It seems California Requires More Energy-Efficient TVs:
California regulators have adopted the first energy-efficiency standards for televisions in the U.S., a move that will eventually ban power-hungry sets from the state's store shelves. [P itxtvisited="1" _extended="true"]Wednesday's action by the California Energy Commission could lead the way in a general reform of standards for an industry increasingly focused on wide-view, flat-screen, high-definition sets.
[P itxtvisited="1" _extended="true"]The average plasma TV uses more than three times as much energy as an old cathode-ray tube set. Liquid-crystal display, or LCD, TVs use about 43 percent more energy than tube sets, according to Pacific Gas & Electric Co., the state's biggest utility. LCDs now account for about 90 percent of the 4 million TVs sold in California each year.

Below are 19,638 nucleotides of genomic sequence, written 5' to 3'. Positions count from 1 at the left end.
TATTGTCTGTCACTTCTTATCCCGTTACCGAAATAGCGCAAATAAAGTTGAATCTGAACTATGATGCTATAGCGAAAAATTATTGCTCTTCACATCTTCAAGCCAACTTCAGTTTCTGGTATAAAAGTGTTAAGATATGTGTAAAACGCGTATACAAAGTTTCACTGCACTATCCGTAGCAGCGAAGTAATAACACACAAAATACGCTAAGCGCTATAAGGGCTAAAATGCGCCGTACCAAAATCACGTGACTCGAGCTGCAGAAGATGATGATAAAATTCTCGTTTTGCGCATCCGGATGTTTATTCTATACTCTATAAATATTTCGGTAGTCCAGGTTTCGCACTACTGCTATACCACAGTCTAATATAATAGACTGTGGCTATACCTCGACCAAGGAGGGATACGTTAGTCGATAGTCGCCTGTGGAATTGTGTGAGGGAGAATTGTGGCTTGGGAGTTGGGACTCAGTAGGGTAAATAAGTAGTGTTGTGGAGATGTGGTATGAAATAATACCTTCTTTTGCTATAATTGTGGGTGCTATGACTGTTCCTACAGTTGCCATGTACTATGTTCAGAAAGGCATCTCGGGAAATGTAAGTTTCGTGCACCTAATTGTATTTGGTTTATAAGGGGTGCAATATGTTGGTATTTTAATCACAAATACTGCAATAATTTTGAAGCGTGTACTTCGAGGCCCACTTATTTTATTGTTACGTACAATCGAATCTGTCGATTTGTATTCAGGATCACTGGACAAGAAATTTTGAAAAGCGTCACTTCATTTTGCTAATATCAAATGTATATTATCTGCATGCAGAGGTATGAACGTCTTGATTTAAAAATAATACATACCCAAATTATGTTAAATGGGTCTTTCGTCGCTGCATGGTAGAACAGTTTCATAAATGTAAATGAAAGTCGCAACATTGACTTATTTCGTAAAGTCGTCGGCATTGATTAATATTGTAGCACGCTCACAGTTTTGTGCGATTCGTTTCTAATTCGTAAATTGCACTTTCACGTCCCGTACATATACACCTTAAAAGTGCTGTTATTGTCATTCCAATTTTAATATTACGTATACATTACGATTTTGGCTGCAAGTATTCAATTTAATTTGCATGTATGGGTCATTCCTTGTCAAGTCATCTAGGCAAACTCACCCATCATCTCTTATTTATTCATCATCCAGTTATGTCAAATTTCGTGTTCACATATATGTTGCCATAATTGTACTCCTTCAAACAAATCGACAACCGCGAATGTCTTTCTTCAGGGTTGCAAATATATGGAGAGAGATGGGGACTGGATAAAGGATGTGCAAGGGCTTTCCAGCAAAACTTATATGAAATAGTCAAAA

[P itxtvisited="1" _extended="true"]Under the rules adopted Wednesday, all new 42-inch TV sets must use less than 183 watts by 2011 and less than 116 watts by 2013.
[P itxtvisited="1" _extended="true"]That is considerably more efficient than flat-screen TVs placed on the market in recent years. A 42-inch Hitachi plasma TV sold in 2007 uses 313 watts, while a 42-inch Sharp Liquid-crystal display, or LCD, TV draws 232 watts, according to the Energy Commission.
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